A Victory and Danger: Comment on the Central America Peace Plan
by Barry Weisleder
The defeat of President Ronald Reagan’s demand for $36.2 million in aid to the contra mercenaries by the U.S. House of Representatives on February 3 represented a temporary victory for the Nicaraguan Sandinista government and for its efforts to negotiate and implement the Central America peace accord signed in Guatemala last August 8.
Contrary to what was argued in this space in the last issue of Socialist Challenge, the accord, otherwise known as Esquipulas II, with [sic] neither a blunder nor a sellout by the revolutionary leadership of the Nicaraguan workers’ state.
It was a risk—but a risk that has yielded important dividends, while containing considerable ongoing dangers to Nicaragua and liberation struggles in the region. The important thing to recognize is that the risks are inherent in the situation of war and revolution in Central America. The question is how to respond to these risks.
Given Nicaragua’s small size, population and abject poverty and underdevelopment, it has no military or economic weapons to use directly against the source of its misery, the United States. Revolutionary Nicaragua has militarily stymied the contras who, after seven years of terrorist attacks, have been unable to establish a territorial base inside the country. But the war continues to devastate the Nicaraguan economy and people, usurping over 50% of the national budget, and undermining the social gains implemented after the 1979 revolution.
To adopt the attitude that the Sandinistas must launch a ‘fight to the finish’ against heir numerous U.S. sponsored enemies in the region, coupled with abstractly correct calls for “spreading the revolution throughout Central America” (why not the whole world, given the impossibility of building socialism on one continent, let alone one impoverished region?) is in fact to advocate doing very little indeed.
Fortunately, the revolutionary socialist Sandinista leadership took up another available weapon in the fight for peace—diplomacy. The objective was to internationally isolate U.S. foreign policy in the region—to make Washington pay the maximum political price possible for its aggression, and if possible, to block U.S. government backing for the war.
The signing of Esquipulas II by the presidents of Costa Rica, Nicaragua, El Salvador, Honduras and Guatemala came as a major blow to U.S. efforts to overthrow the Nicaraguan government. It recognized the Nicaraguan government (which at one time was excluded from regional peace talks). It required an end to U.S. financing of the contras. It demands an end to contra bases in Honduras and Costa Rica. And it was a “made in Central America peace plan,’ a symbolically important political fact that helps to unite and marshall the anti-imperialist sentiment of the immense majority of Central and South Americans (not to mention world opinion) against the U.S. war makers.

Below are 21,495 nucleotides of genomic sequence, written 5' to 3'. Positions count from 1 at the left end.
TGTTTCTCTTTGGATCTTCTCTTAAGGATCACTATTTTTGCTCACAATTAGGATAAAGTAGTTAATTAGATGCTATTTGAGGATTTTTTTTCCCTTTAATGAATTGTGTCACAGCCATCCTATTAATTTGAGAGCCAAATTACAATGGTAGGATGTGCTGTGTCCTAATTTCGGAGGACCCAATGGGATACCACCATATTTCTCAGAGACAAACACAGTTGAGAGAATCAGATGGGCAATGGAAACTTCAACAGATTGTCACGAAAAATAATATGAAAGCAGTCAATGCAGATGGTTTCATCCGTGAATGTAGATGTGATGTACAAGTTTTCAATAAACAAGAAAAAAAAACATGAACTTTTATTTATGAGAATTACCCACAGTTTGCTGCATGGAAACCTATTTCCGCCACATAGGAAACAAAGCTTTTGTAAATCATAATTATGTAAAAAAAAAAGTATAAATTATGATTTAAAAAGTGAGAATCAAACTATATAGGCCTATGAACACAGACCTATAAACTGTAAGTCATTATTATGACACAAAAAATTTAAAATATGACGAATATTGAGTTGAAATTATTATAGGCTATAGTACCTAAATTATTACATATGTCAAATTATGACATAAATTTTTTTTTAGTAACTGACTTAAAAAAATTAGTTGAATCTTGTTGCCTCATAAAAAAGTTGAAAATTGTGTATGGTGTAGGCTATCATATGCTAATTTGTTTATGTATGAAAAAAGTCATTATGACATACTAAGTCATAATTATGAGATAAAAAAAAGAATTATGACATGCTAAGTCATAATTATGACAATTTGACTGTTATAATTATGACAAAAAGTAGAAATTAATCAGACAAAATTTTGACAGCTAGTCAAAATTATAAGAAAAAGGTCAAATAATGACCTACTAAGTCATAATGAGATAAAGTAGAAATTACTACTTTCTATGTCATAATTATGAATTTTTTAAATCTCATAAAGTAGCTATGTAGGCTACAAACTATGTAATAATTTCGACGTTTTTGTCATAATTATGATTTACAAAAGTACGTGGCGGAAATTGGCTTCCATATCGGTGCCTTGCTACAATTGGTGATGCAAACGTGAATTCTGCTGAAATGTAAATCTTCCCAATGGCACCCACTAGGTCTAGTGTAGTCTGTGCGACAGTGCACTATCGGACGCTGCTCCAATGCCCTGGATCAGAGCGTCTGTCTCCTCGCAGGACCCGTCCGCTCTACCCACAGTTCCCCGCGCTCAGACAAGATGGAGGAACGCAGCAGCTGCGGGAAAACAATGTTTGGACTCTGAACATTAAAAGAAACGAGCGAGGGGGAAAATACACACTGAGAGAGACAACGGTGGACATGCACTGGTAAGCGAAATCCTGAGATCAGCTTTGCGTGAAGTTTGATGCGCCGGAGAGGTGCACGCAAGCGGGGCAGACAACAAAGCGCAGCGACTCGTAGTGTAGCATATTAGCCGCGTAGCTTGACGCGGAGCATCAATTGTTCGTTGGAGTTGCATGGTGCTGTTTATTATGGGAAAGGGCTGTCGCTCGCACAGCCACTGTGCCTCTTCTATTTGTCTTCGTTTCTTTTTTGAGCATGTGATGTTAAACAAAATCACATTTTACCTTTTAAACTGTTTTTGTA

These facts were not lost on Washington, which tried to sabotage Esquipulas II by issuing its own plan on the eve of the conference, including in it the demand that the Sandinistas hand over political power, that new elections be held, and that Nicaragua give up its right to defend itself with weapons provided by the Soviet Union, that it release Somocista National Guardsmen, and negotiate with the contra leadership.
Although not required to do so by the vaguely worded Esquipulas peace accord, Nicaragua recently decided to accede to the last two demands. Why?
Firstly, the Sandinista leadership is operating from a position of relative internal political strength. As FSLN leader Bayardo Arce explained to a January 22 rally of 70,000 in Managua, concessions can be made “because the revolution is strong, because hundreds of thousands of Nicaraguans support it arms in hand.”
Secondly, although the contras don’t deserve amnesty or release, although their leaders don’t deserve recognition or direct negotiations, because of the weakness of the workers’ movement in the United States, the Sandinistas were and still are compelled to take further initiatives to exploit differences within U.S. policy-making circles in order to win a breathing space for their revolutionary process.
Nicaragua’s economic problems cannot be solved internally until the war is halted. The biggest problem, which contributes to the 1,400% inflation and stems from the breakdown of Nicaragua’s primitive industrial capacity, is the burgeoning ‘informal sector’ of the economy (the black market). This problem cannot be wished away or overcome by illusions of nationalizing the street vendors, taxi drivers and petty artisans. The drought that destroyed last year’s bean crop and the sabotage that wreaks havoc with roads, bridges and electricity are impervious to legislation. This is precisely where the peace accord enters onto the scene as a potential political tool.